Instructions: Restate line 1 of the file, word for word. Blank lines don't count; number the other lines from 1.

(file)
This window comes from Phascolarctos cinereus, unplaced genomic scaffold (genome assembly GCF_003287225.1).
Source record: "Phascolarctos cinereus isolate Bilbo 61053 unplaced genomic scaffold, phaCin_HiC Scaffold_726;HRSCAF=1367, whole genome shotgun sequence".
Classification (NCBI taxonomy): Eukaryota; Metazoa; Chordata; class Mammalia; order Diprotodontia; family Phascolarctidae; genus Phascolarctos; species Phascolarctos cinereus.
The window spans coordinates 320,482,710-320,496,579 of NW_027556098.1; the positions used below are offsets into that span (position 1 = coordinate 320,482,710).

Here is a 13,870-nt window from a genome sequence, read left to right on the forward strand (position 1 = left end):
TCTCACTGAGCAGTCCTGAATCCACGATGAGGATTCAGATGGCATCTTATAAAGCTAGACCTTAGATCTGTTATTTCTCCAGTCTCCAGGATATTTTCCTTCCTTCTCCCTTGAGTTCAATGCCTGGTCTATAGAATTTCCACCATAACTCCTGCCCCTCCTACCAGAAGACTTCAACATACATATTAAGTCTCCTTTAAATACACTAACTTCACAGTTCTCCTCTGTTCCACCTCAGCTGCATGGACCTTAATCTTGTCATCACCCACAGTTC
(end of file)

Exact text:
This window comes from Phascolarctos cinereus, unplaced genomic scaffold (genome assembly GCF_003287225.1).